Over the years Yogi Bhajan has changed the story about the origin of his teachings. He claimed that he was a master of Kundalini Yoga at the age of 16, just another lie. Over time he changed the names of his teachers and there are serious doubts about the different titles that he bestowed on himself.
In 2013 already historian Philip Deslippe published 'From Maharaj to Mahan Tantric'. He researched the different sources that Yogi Bhajan used to create 'his' form of yoga. It seems he used elements from different forms of yoga and sound current techniques.
In his Uncomfortable Conversation with GuruNischan, Dr Ron Alexander talks about how Yogi Bhajan himself admitted that he made it all up.
Both websites continue to call this yoga the 'Yoga of Awareness' while for so many years the tons of abuses that happened inside the community were not 'seen' by the people who were very close to the perpetrators involved.
Recently 3HO and KRI leave the quotation 'as taught by Yogi Bhajan' behind. They just mention Kundalini Yoga. This only adds to the confusion.
Why not call this yoga Bhajan Yoga? Because that is what it is, right?
It is within Swami Dhirendra’s unique teachings that the defining characteristics of Yogi Bhajan’s Kundalini Yoga can be found.
Philip Deslippe - 2013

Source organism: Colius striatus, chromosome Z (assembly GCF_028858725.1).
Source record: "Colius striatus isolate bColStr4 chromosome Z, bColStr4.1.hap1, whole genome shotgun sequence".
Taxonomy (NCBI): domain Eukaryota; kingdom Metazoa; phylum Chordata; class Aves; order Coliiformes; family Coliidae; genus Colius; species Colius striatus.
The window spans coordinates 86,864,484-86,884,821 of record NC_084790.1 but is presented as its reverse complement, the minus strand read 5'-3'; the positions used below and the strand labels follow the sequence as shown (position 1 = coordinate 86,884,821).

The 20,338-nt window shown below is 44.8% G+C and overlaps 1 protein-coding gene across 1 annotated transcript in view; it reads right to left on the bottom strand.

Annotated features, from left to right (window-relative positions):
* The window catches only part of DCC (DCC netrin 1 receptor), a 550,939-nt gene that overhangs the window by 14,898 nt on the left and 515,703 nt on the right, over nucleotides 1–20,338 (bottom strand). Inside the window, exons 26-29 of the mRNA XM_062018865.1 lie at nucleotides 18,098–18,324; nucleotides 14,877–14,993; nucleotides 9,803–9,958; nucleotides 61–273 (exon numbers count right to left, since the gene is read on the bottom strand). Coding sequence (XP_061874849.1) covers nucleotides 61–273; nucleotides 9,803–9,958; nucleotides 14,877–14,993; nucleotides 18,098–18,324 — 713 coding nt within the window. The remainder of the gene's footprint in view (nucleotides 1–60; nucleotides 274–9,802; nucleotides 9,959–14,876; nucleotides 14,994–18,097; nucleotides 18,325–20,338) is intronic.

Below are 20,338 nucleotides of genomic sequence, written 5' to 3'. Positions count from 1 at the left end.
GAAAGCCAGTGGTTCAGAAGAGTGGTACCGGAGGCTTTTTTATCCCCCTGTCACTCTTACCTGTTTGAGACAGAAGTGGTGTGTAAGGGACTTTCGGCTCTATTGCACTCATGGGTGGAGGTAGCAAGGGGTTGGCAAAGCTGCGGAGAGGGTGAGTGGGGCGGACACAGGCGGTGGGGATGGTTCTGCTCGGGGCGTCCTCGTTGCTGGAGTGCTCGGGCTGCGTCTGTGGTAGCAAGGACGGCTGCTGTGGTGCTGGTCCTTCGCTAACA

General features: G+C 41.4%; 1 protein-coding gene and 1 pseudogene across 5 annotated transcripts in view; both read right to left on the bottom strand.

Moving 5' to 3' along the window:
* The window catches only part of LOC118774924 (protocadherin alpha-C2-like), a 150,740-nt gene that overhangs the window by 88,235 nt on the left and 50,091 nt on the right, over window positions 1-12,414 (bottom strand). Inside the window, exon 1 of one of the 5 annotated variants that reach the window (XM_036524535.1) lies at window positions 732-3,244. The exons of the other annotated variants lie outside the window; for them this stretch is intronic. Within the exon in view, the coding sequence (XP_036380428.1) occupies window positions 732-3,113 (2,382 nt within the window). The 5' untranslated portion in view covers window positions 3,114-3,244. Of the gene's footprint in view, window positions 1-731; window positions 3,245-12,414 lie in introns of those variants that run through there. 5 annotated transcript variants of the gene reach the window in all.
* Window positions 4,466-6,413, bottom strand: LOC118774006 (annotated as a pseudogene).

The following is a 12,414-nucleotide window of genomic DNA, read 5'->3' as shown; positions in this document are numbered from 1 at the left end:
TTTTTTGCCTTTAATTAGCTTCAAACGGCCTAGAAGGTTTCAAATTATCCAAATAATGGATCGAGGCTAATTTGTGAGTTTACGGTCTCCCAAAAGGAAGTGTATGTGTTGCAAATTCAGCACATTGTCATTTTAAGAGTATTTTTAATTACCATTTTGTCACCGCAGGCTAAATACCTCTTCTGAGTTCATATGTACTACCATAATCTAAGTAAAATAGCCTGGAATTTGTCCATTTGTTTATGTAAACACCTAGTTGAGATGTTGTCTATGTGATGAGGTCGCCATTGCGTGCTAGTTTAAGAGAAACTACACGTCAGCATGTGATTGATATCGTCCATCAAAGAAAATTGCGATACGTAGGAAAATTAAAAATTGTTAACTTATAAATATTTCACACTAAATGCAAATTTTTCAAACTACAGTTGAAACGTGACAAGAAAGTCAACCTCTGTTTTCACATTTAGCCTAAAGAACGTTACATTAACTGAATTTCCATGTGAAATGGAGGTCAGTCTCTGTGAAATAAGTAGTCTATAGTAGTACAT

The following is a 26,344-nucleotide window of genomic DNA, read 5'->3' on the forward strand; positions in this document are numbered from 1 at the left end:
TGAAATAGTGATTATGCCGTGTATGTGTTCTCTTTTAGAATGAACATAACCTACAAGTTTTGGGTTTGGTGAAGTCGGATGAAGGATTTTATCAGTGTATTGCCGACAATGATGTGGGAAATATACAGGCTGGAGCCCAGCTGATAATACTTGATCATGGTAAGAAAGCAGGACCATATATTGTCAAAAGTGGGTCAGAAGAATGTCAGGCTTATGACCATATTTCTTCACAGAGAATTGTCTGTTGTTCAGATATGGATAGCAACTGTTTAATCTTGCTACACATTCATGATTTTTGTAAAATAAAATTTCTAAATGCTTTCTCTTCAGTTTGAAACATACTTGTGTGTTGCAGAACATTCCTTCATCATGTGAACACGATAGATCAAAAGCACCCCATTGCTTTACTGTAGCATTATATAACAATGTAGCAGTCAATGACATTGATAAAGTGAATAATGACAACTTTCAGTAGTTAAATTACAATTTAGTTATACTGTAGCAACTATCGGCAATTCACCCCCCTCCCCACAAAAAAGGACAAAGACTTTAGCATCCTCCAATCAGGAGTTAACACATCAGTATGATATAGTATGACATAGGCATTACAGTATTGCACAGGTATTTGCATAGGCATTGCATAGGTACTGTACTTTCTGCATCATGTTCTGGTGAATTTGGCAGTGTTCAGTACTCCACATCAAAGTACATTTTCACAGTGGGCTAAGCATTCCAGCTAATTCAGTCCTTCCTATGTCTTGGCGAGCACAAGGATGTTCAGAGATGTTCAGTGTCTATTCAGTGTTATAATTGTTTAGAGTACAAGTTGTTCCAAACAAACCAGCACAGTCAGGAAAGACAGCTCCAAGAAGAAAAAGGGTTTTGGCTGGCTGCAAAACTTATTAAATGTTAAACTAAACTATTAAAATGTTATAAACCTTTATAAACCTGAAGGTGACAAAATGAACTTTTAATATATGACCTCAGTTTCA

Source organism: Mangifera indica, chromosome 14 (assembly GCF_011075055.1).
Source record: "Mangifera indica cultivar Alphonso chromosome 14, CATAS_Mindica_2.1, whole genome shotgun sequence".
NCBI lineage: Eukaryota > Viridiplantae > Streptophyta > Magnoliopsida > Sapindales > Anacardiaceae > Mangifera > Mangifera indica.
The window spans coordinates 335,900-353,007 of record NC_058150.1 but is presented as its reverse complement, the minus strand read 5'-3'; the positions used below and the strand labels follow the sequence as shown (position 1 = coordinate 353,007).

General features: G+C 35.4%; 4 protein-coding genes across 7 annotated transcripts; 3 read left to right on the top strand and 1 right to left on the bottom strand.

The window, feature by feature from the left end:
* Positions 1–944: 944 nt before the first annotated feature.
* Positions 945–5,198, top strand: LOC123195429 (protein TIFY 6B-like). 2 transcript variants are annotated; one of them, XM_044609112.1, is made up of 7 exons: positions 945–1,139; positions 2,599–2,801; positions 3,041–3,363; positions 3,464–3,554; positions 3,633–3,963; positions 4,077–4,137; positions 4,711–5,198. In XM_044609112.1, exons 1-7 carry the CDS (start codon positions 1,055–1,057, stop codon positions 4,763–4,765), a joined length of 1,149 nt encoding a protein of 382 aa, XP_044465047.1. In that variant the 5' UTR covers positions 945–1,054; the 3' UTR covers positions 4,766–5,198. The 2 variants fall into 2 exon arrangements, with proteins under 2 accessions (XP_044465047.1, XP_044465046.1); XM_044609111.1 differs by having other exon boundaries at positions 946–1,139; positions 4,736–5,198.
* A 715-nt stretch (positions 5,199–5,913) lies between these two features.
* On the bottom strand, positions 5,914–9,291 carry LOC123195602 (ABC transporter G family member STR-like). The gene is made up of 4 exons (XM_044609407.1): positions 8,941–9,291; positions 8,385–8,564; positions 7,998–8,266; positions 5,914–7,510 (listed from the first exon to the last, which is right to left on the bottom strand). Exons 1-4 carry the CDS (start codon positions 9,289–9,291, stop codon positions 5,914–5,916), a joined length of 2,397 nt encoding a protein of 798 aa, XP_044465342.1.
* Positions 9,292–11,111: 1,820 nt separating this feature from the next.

Guru Dev Singh (°1948, †2021)
Guru Dev Singh was a student of Yogi Bhajan. Little is known about his background, except that he was probably also a shaman of Mexican tradition.
He was called master of Sat Nam Rasayan, a healing technique that uses the techniques of Kundalini Yoga as taught by Yogi Bhajan.
GuruDev Singh was the leader of the Sat Nam Rasayan organization that became independent of the Kundalini Yoga organizations after Bhajan's death in 2004. That's why they do not adhere to the Code of Ethics and Professional Standards that exist in the Kundalini Yoga environment and are managed by EPS.
In 2013, women from the Belgian SNR community informed Guru Dev about sexual abuse that happened during a Sat Nam Rasayan training by Hari Singh, the SNR instructor who Guru Dev considered as his spiritual son. Link to this story.
The Sat Nam Rasayan organization never officially reacted or taken any stance related to the stories of abuse.
As obvious as the link between this yoga and Sikhism is for the devotees of Bhajan, the leaders of this community and people living in 3HO ashrams, the more mysterious and unclear it is for the 'normal' yoga practitioner outside of these circles.
They are seduced and enjoy the mesmerizing effect of the Sikh mantras, and certainly the way 3HO musicians and singers have integrated them in new-age songs. This experience helps them to quickly overcome their scepticism related to the religious character of this yoga.
The blend of Sikhism that Yogi Bhajan introduced in the West and the weird titles like 'Siri Singh Sahib' and 'Mahan Tantric' he started using, puzzled many Indian Sikhs.
Dr.Trilochan Singh who met Yogi Bhajan in 1977 and could not believe what he saw and heard during that visit, wrote the book about this experience: 'Sikhism and Tantric Yoga. A Critical Evaluation of Yogi Bhajan's Tantric Yoga in the Light of Sikh Mystical Experiences and Doctrines.' Link to a free downloadable version.
This book should be a mandatory read for all Kundalini Yoga students in teacher training programs.
The author, a renowned Sikh historian and writer was very unhappy with the way Yogi Bhajan intertwined yoga and Sikhism. The information in his book gives a good impression on the atmosphere in the early years of the organization.